Plant pathogens from diverse taxonomic origins have been shown to secrete effector proteins into host plants to manipulate host physiology and establish infection. Verticillium dahliae is a soil-born fungus that causes Verticillium wilt disease in a wide range of crops, including cotton and olive. V. dahliae strains have previously been characterized as defoliating and non-defoliating strains based on their ability to cause defoliation on cotton, but the V. dahliae gene(s) that are involved in cotton defoliation remain unknown thus far. Here, we present a comparative genomics study defoliating and non-defoliating strains of V. dahliae that enabled us to identify a region of about 20 kb that specifically occurs in multiple defoliating strains. In this region, we were subsequently able to uncover a single highly-expressed gene that encodes a putative effector protein. Currently, we are performing experiments to confirm the role of this effector in cotton defoliation.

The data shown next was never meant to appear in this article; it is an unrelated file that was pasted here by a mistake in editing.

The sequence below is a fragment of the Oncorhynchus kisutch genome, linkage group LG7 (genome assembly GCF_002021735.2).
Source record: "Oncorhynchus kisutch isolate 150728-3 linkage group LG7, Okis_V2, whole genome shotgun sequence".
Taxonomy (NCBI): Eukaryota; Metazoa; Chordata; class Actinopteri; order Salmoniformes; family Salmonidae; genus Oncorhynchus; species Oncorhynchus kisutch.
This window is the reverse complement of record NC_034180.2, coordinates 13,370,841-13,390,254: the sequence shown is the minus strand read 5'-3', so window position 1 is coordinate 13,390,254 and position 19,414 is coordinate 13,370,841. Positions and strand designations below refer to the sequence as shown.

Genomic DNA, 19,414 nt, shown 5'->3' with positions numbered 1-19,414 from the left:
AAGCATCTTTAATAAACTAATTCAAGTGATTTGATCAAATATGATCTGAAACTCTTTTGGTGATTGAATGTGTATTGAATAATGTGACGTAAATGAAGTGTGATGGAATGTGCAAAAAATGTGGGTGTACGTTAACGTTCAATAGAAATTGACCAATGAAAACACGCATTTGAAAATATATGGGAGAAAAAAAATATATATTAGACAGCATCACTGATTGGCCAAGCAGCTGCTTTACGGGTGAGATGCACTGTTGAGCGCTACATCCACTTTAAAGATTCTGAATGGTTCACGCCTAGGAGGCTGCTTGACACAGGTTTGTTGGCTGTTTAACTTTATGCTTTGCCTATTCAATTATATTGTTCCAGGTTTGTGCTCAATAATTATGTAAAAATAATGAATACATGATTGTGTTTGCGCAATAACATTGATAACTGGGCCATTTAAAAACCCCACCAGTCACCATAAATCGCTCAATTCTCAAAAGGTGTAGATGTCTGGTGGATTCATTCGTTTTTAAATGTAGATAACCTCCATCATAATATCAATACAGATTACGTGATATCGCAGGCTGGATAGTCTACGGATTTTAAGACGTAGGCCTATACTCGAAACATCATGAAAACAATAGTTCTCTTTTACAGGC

|Title of host publication||Abstract Book 5th International Conference on Biotic Plant Interaction, Xiamen, China 17-21 August 2017|
|Publication status||Published - 2017|